Packet Sniffers -- also known as Protocol Analyzers -- are devices or programs that monitor traffic on a network. Sniffers are a matter of some controversy. On the one hand, they can be very useful in debugging network problems. On the other hand, they can be used to spy on network traffic.

Packet sniffing is most commonly associated with ethernet networks. On ethernet, sniffers are connected to the network. They place their network interface into promiscuous mode. Most NICs support promiscuous mode. Sniffers can generally be set to record all traffic or a subset of traffic. The principle problem with sniffers is that they can not monitor traffic that they can not see. Sniffers were more effective with older Ethernet networks where large parts of the network were relayed through hubs(repeaters) and thus much or all traffic was visible from any point in the network. In more modern networks where the ethernet hubs have been replaced by switches, it is often impossible to see traffic of interest as it is confined to small network segments that may be difficult to tap into.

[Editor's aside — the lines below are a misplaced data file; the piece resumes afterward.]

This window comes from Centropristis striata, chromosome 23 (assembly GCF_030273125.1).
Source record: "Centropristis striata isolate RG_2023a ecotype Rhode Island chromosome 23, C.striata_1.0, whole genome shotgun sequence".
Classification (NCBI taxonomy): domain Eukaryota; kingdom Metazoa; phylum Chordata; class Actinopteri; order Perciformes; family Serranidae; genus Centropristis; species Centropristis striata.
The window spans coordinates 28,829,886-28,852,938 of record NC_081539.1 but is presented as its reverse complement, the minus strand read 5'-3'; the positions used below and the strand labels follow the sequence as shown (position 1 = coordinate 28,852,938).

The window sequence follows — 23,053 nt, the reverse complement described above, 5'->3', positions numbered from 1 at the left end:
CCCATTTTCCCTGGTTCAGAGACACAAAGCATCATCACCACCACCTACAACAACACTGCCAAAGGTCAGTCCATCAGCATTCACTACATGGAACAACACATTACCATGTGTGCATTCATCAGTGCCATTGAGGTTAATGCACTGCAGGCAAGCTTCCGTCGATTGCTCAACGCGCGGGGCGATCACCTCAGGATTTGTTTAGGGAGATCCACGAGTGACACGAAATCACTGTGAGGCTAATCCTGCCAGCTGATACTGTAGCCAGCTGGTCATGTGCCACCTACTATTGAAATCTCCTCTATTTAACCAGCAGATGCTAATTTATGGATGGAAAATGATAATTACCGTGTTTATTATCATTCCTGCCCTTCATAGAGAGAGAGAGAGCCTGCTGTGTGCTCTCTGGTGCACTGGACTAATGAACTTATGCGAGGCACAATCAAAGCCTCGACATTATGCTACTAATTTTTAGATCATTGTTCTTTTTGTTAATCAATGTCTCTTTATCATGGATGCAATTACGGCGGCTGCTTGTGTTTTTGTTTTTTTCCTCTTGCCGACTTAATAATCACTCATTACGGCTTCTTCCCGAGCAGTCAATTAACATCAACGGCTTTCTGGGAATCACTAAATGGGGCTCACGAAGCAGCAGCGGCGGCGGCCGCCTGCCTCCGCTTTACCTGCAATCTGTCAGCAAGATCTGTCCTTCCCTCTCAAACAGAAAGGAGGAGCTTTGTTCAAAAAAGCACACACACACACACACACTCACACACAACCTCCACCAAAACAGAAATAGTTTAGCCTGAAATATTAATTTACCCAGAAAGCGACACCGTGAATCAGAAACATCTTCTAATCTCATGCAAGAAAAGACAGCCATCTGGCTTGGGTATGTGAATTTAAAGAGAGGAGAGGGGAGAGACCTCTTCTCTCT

Some sniffers can understand hundreds of protocols

Linux packet sniffing most commonly uses tcpdump. MSDOS-Windows PC oriented packet sniffers require a library with support for packet acquisition and analysis. Two libraries are in common use libpcap and winpcap. DOS/Windows sniffing is generally done with Ethereal, Windump, or the Windows version of tcpdump..

Sniffing (network wiretap, sniffer) FAQ

Return To Index Copyright 1994-2009 by Donald Kenney.